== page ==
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About DJ46

  • Title
    Geek on a budget
  • Birthday Jun 04, 1998

Profile Information

  • Location
  • Gender
  • Interests
    Modding, tinkering, VR


  • CPU
    Intel Core i7-4790
  • Motherboard
    Gigabyte B85N
  • RAM
    Adata 4GB + Kingston 8GB
  • GPU
    XFX GTR RX 480 8GB
  • Case
    Advantech IPC-510
  • Storage
    Samsung 850 EVO 500GB
  • PSU
    Corsair RM1000i
  • Display(s)
    HP Compaq LA2306x
  • Cooling
  • Keyboard
  • Mouse
    Logitech G502 Proteus Core
  • Sound
    Sennheiser HD555
  • Operating System
    Windows 10 (+StartIsBack)

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  1. I absolutely love this. For some reason it reminded me of a build I saw on here years ago, and today I finally found it - the H2O-Micro by QinX. I'm mentioning it because you might find some useful info in that thread - I skimmed through it looking for a specific tubing size, but even if it isn't written somewhere you could try to estimate it based on the 80mm fans for example. It also shows of the cooling potential (though it is a different radiator setup) with power consumption and temps. Here is a link to a specific post that shows off the assembled loop:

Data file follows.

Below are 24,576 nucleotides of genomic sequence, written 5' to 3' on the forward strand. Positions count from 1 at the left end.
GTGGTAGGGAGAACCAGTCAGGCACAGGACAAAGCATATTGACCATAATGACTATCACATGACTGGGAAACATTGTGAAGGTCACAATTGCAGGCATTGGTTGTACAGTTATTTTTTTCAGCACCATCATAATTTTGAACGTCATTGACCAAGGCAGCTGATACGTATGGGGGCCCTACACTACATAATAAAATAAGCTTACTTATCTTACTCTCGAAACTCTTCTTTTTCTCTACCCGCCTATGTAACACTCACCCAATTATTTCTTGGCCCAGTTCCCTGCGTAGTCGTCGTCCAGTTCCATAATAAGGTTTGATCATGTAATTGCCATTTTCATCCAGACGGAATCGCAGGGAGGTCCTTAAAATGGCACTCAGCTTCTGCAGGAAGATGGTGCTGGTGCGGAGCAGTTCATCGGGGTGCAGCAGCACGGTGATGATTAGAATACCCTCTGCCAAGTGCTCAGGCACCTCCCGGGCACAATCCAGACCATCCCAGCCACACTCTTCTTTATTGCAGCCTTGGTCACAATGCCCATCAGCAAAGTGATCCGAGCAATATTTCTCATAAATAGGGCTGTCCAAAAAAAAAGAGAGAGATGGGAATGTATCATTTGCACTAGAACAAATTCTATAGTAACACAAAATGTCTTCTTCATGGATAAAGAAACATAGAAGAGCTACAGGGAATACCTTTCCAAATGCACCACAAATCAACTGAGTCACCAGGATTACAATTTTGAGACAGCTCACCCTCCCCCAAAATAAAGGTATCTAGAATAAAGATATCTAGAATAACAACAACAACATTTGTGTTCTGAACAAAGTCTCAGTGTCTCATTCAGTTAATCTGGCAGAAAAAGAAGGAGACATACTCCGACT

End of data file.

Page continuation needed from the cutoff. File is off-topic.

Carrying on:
2. DJ46

    Fanless PSU

    There are quite a few of them, they just aren't very popular because they get pretty expensive. I do agree that for the same price you can get an overkill semi-passive unit that won't turn on the fan even under full load in a lower spec system. That way you can even upgrade to more power hungry components later on without buying a new PSU, with the only downside being that the fan will turn on once in a while. (basically the reason I have an RM1000i in a system that pulls <300W under full load, other than the discount I got on it) The PSU shroud in the Evolv ITX has m
  3. DJ46

    Fanless PSU

    Most fanless PSUs are very efficient so that the heatsinks in them don't have to dissipate a lot of heat overall. They shouldn't noticeably affect the GPU.